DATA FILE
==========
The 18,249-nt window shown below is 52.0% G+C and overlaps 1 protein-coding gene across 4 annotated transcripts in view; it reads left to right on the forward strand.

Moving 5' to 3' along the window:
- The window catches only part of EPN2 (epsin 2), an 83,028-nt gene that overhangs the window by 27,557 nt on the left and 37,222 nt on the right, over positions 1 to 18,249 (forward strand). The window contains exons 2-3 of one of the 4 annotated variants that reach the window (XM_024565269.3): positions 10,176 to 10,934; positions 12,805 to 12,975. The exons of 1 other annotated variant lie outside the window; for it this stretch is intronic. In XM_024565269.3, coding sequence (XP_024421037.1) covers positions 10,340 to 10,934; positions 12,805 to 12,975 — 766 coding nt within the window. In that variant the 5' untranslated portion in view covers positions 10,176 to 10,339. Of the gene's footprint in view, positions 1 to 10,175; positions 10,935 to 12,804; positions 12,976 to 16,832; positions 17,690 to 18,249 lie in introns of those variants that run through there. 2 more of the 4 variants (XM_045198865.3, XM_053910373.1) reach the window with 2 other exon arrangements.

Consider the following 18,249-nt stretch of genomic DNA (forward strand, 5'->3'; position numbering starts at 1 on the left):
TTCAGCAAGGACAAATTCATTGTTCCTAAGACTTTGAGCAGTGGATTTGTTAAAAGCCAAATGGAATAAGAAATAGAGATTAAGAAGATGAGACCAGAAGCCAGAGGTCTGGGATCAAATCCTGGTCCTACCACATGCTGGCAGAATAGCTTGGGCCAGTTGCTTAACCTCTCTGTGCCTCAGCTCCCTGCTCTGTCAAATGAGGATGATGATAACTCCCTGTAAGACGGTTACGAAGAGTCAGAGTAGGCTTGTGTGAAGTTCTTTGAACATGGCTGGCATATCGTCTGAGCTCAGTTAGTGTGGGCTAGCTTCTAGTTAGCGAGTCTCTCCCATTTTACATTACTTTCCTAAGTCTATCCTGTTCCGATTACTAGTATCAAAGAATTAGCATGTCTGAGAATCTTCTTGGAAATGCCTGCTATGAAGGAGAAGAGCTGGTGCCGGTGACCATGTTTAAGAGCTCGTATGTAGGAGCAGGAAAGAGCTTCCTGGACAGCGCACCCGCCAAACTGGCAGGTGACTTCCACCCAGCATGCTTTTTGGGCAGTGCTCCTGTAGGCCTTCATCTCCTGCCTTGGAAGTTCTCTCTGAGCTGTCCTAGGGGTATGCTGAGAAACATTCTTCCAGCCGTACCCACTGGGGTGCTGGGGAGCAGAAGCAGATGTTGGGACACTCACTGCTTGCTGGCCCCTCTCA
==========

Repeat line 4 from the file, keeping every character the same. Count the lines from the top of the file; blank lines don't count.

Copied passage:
Consider the following 18,249-nt stretch of genomic DNA (forward strand, 5'->3'; position numbering starts at 1 on the left):